Surgery is considered when the more conservative methods of treatment fail. One method for reducing the vibrations of the soft palate that produce snoring is Laser Assisted Uvula Palatoplasty or LAUP. This procedure may be performed under local anesthesia and is performed with a laser beam that incises the soft palate in a slightly oblique fashion on each side of the uvula. As the incisions heal the soft palate becomes tighter and the uvula slightly less prominent. However, this technique may improve snoring without improving the sleep apnea. As a result, fewer cases are being performed using this technique. In addition, patients would complain of significant pain post operatively. Radiofrequency tissue ablation, also known as somnoplasty, is a procedure where a temperature controlled radiofrequency current is delivered to the center of the soft palate, above the uvula. This results in tightening of the palate and some reduction in size of the uvula. Advantages of this procedure are that it is an office procedure performed under local anesthesia for snoring and minimal sleep apnea. The same principle of treatment has been applied to treat the base of the tongue enlargement that produces obstruction when you sleep on your back. Somnoplasty of the tongue base is usually combined with another form of surgical treatment. A drawback is that it is usually necessary to repeat the procedure more than once at suitable intervals.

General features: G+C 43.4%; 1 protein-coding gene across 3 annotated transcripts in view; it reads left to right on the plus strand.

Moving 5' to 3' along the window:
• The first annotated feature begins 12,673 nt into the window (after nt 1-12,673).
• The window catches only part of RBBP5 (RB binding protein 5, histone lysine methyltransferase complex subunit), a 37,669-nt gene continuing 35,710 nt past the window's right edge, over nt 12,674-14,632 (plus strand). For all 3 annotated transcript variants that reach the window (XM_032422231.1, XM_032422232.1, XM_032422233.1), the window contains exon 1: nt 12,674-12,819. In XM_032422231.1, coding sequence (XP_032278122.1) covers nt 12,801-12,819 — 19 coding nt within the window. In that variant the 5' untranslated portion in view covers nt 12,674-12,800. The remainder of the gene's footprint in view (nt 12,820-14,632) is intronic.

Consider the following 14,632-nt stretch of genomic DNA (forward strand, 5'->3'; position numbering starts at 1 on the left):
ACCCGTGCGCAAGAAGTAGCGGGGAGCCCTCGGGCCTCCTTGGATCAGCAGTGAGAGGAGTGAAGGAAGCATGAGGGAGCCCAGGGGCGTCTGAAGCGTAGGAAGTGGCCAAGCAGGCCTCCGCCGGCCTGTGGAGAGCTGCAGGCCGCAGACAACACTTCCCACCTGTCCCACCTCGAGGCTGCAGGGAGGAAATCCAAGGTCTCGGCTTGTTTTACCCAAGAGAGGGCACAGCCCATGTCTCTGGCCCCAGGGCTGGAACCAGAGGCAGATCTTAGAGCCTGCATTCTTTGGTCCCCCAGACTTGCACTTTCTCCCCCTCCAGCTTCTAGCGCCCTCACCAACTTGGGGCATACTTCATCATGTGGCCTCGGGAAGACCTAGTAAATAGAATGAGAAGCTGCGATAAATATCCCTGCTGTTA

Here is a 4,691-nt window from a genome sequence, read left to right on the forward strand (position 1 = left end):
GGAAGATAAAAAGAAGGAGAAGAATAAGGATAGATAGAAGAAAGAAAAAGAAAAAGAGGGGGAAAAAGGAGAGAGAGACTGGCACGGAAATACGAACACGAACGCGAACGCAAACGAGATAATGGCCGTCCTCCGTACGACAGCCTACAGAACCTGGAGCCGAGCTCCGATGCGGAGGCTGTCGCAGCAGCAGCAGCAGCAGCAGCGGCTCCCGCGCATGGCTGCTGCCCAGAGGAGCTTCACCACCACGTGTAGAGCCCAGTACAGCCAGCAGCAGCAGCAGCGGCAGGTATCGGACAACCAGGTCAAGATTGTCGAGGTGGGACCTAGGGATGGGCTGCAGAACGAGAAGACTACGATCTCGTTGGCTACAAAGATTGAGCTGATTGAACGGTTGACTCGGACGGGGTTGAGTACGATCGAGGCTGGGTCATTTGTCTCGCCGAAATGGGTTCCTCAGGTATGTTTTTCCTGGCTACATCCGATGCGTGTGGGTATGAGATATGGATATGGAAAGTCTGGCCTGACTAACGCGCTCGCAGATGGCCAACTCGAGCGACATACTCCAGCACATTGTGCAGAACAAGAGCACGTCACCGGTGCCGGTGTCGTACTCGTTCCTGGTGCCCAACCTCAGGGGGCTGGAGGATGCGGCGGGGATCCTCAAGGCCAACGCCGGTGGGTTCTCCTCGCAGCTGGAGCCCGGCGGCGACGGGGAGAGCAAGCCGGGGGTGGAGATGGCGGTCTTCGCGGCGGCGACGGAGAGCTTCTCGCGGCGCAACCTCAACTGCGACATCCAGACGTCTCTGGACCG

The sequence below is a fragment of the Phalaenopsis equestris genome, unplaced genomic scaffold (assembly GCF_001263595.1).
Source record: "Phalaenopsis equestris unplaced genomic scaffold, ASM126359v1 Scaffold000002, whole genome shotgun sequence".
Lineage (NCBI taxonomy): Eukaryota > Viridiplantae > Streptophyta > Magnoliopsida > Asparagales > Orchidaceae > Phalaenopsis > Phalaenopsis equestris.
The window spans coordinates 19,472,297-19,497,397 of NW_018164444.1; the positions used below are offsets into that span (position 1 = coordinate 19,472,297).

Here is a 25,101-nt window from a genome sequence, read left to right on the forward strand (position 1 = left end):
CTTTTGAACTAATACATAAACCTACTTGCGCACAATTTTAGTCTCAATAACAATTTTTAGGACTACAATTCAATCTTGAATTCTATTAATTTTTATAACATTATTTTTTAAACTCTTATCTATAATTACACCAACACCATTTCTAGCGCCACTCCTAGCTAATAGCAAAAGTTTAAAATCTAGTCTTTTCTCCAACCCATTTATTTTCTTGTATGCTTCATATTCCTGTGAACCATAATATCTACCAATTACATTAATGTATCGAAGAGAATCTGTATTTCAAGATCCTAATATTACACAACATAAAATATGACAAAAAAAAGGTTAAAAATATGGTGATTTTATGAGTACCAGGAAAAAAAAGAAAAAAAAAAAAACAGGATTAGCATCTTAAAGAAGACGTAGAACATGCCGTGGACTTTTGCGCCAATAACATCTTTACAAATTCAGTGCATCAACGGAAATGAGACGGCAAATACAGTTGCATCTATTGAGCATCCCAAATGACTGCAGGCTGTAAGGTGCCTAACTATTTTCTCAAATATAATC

In those patients who find it difficult to adjust to CPAP after a suitable period of time, a surgical procedure would be discussed assuming there are no medical problems that would compromise the patient’s well being. Severe cardiovascular disease or morbid obesity would a contraindication. The most widely performed surgery for obstruction involving the area of the soft palate, uvula and tonsils is the uvulopalatopharyngoplasty known as UPPP with removal of the tonsils if present. Success with this procedure depends on many factors. If the sleep apnea is mild but less than moderate, UPPP alone does very well. If the snoring is not completely eradicated, the bed partner often will comment "there is still some snoring, but it’s much improved". If a post surgical sleep study reveals a 50% improvement in the apnea values, this is also considered a successful outcome. However, some patients find it necessary to continue CPAP therapy after their surgery.
Nasal surgery may be necessary for proper breathing through the nose. A deviated septum, enlarged turbinates or nasal polyps may interfere with obtaining maximum benefit from CPAP therapy. Although correction of a compromised nasal airway does not necessarily cure sleep apnea, an improved air flow eliminates one area of resistance.